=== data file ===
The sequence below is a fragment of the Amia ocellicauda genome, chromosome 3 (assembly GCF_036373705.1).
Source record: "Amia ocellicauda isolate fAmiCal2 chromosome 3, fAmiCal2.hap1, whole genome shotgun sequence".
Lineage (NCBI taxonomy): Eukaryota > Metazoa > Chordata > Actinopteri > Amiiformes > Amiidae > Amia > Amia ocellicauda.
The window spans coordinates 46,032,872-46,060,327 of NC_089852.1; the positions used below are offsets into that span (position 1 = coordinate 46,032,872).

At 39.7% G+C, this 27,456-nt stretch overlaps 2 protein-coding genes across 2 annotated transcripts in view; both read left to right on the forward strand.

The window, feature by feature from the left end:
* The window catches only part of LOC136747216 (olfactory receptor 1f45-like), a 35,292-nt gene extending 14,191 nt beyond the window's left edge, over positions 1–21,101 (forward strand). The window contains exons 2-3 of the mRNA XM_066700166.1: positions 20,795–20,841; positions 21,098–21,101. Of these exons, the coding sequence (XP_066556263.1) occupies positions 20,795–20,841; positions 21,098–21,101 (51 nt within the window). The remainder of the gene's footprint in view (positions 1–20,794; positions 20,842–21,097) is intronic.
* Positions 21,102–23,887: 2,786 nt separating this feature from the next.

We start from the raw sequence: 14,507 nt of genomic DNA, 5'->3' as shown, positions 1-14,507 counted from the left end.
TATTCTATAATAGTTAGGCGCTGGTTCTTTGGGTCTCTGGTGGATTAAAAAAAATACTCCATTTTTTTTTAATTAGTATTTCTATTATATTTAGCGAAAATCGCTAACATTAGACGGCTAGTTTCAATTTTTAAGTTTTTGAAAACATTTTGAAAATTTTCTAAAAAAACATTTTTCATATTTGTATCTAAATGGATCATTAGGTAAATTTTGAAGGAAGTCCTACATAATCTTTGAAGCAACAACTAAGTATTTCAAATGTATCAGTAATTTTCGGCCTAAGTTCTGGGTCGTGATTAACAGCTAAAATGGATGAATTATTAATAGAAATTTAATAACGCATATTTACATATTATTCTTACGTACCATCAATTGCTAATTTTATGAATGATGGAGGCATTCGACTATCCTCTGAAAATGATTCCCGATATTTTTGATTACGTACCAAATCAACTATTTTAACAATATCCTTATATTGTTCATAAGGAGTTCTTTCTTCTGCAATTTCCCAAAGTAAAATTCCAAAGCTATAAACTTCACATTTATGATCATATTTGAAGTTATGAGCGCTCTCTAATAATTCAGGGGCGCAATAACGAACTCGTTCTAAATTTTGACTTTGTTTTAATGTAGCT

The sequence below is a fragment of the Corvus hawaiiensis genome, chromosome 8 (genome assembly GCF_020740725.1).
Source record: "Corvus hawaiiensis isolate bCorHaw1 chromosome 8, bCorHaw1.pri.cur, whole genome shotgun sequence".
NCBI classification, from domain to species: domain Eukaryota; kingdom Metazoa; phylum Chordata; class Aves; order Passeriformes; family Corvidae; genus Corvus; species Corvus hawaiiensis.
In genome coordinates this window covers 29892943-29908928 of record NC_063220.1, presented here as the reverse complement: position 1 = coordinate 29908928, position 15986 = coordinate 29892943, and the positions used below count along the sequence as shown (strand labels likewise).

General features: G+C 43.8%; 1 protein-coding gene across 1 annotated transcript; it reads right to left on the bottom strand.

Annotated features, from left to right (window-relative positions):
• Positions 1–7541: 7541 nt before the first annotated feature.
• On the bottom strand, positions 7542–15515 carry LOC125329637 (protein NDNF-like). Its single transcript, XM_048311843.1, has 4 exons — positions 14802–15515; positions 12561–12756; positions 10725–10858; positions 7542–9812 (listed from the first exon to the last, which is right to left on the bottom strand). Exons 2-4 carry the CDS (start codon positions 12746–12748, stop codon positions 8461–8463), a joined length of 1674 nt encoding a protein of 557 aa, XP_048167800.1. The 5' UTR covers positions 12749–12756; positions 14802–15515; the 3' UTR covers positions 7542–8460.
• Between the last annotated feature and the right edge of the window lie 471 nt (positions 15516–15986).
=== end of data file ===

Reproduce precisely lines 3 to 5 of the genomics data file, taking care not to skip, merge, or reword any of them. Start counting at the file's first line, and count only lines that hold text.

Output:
Lineage (NCBI taxonomy): Eukaryota > Metazoa > Chordata > Actinopteri > Amiiformes > Amiidae > Amia > Amia ocellicauda.
The window spans coordinates 46,032,872-46,060,327 of NC_089852.1; the positions used below are offsets into that span (position 1 = coordinate 46,032,872).

At 39.7% G+C, this 27,456-nt stretch overlaps 2 protein-coding genes across 2 annotated transcripts in view; both read left to right on the forward strand.